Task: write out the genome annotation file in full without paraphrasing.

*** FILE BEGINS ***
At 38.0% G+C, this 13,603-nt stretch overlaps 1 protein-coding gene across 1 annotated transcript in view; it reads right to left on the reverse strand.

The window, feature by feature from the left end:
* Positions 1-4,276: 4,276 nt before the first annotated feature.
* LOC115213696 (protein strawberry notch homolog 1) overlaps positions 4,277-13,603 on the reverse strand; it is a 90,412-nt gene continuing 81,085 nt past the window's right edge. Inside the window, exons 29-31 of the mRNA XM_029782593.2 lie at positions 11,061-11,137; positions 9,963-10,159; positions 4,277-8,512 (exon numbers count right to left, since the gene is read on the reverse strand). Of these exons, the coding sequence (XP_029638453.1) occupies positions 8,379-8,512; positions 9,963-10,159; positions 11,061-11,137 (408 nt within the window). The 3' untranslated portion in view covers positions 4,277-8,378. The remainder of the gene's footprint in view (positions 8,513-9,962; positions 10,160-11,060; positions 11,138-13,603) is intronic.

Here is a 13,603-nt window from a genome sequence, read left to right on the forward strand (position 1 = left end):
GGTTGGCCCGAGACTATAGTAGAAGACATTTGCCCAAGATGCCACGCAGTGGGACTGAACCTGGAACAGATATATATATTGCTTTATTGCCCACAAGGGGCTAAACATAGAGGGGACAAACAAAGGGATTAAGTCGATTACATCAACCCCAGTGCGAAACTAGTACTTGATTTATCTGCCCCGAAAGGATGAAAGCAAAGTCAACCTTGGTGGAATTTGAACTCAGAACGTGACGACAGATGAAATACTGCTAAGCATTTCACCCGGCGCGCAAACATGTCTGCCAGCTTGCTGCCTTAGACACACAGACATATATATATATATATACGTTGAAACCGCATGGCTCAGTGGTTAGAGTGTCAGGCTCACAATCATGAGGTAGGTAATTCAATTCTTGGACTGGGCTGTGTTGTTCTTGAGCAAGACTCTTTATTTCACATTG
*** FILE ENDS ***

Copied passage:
At 38.0% G+C, this 13,603-nt stretch overlaps 1 protein-coding gene across 1 annotated transcript in view; it reads right to left on the reverse strand.

The window, feature by feature from the left end:
* Positions 1-4,276: 4,276 nt before the first annotated feature.
* LOC115213696 (protein strawberry notch homolog 1) overlaps positions 4,277-13,603 on the reverse strand; it is a 90,412-nt gene continuing 81,085 nt past the window's right edge. Inside the window, exons 29-31 of the mRNA XM_029782593.2 lie at positions 11,061-11,137; positions 9,963-10,159; positions 4,277-8,512 (exon numbers count right to left, since the gene is read on the reverse strand). Of these exons, the coding sequence (XP_029638453.1) occupies positions 8,379-8,512; positions 9,963-10,159; positions 11,061-11,137 (408 nt within the window). The 3' untranslated portion in view covers positions 4,277-8,378. The remainder of the gene's footprint in view (positions 8,513-9,962; positions 10,160-11,060; positions 11,138-13,603) is intronic.

Here is a 13,603-nt window from a genome sequence, read left to right on the forward strand (position 1 = left end):
GGTTGGCCCGAGACTATAGTAGAAGACATTTGCCCAAGATGCCACGCAGTGGGACTGAACCTGGAACAGATATATATATTGCTTTATTGCCCACAAGGGGCTAAACATAGAGGGGACAAACAAAGGGATTAAGTCGATTACATCAACCCCAGTGCGAAACTAGTACTTGATTTATCTGCCCCGAAAGGATGAAAGCAAAGTCAACCTTGGTGGAATTTGAACTCAGAACGTGACGACAGATGAAATACTGCTAAGCATTTCACCCGGCGCGCAAACATGTCTGCCAGCTTGCTGCCTTAGACACACAGACATATATATATATATATACGTTGAAACCGCATGGCTCAGTGGTTAGAGTGTCAGGCTCACAATCATGAGGTAGGTAATTCAATTCTTGGACTGGGCTGTGTTGTTCTTGAGCAAGACTCTTTATTTCACATTG